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Philanthropy in Practice by , Summary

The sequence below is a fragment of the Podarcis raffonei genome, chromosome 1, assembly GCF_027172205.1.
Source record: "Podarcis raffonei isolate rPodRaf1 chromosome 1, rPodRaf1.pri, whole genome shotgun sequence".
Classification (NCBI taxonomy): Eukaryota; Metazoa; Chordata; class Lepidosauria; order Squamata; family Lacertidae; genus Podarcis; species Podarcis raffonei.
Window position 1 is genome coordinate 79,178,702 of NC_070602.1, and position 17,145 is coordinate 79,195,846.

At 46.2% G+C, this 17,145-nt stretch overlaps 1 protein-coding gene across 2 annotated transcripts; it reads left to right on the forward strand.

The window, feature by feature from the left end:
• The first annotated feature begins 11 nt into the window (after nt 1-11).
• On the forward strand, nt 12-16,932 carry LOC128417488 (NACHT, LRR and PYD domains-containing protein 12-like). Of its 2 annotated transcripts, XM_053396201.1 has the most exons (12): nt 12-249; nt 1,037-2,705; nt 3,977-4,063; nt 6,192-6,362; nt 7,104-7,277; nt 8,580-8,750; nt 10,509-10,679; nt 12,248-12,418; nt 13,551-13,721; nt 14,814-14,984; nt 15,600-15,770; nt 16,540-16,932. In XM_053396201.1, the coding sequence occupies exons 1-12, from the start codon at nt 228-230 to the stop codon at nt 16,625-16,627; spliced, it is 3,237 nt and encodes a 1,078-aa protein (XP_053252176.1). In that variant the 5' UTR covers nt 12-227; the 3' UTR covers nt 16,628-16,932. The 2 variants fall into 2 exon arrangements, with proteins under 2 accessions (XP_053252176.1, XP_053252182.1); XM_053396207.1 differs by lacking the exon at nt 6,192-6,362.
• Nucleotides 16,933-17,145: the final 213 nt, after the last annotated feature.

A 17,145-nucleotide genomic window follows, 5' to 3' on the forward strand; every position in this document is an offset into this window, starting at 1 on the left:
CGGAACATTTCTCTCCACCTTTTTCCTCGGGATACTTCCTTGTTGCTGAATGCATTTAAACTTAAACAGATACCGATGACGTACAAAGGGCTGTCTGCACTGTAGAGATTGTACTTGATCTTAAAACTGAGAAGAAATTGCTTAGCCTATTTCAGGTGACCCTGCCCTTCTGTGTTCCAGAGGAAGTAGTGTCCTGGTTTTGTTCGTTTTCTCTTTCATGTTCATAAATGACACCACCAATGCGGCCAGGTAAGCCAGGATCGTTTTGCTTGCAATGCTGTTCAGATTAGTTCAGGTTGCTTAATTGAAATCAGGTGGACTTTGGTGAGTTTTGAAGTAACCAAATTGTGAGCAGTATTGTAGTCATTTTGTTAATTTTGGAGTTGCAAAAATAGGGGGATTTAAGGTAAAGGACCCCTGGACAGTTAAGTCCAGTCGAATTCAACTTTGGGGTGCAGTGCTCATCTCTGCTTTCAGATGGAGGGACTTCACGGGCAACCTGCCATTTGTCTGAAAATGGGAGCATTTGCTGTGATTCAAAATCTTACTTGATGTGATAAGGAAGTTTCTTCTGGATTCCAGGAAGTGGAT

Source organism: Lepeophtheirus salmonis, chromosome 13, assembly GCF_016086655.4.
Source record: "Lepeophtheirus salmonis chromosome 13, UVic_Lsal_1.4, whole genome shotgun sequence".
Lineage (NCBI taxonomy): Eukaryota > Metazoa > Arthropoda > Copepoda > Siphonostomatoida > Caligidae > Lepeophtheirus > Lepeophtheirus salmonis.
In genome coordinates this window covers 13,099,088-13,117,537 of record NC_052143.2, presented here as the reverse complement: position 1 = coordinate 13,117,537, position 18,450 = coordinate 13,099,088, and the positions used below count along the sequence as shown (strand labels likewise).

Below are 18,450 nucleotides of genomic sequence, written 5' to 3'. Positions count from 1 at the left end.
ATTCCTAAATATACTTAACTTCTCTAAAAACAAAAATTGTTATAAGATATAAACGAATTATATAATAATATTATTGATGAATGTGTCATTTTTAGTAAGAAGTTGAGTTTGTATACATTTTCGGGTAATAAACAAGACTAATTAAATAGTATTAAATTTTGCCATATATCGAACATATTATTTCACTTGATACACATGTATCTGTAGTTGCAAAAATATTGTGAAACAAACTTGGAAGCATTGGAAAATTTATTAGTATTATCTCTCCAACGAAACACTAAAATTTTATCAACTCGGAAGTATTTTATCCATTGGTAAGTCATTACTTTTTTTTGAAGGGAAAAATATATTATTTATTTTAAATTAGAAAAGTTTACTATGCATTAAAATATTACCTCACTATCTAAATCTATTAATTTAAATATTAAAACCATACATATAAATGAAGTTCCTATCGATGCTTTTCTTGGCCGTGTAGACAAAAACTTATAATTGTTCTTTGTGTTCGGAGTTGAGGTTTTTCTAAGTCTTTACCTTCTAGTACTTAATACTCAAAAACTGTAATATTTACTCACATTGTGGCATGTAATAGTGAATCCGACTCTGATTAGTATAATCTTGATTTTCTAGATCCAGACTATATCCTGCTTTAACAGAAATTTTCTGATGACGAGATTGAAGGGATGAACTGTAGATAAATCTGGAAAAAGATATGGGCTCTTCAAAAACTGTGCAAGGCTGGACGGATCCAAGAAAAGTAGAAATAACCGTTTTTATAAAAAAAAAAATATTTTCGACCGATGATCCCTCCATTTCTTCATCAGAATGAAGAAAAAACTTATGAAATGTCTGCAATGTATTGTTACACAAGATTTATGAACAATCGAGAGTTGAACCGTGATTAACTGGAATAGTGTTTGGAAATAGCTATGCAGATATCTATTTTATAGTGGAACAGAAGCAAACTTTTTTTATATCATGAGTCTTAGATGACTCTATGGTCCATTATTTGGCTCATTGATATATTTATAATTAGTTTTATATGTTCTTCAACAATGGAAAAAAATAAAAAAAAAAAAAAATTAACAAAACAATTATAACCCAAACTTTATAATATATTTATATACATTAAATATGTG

Philanthropic foundations are experiencing a crisis of professional identity. They attract considerable hopes due to an unusually high degree of independence and freedom of manoeuvre, which theoretically places them in a privileged position to find novel solutions to societies’ most severe and intractable problems. However, the field is said to suffer from a pervasive lack of orientation as to how these aspirations can be realized. Compared to other professions, it can be said that there exists neither reliable knowledge nor established practices which might guide the strategy development and the daily practice of foundations. This void is frequently filled by changing fads which present easy to grasp recipes and often make bold promises of how foundations can change the world. Yet, none of them has ever met these expectations. Philanthropy in Practice shows how philanthropic organizations can effectively address this predicament. Drawing on the public philosophy of Pragmatism, it argues that, to be effective, they need to go for the solution of social problems of middle range. The book puts at center stage the crucial role of niches in terms of bounded, protected and stable social spaces which are rich in resources. They render possible the experiments required to develop effective interventions and facilitate the retention of novel solutions to social problems. The model builds upon, and is illustrated by four in-depth case studies from the UK, Germany and Switzerland. With its sharp analytical eye and substantial evidence, Philanthropy in Practice will reshape the way we think about the questions of what impact philanthropy can reasonably hope to achieve, and by which means.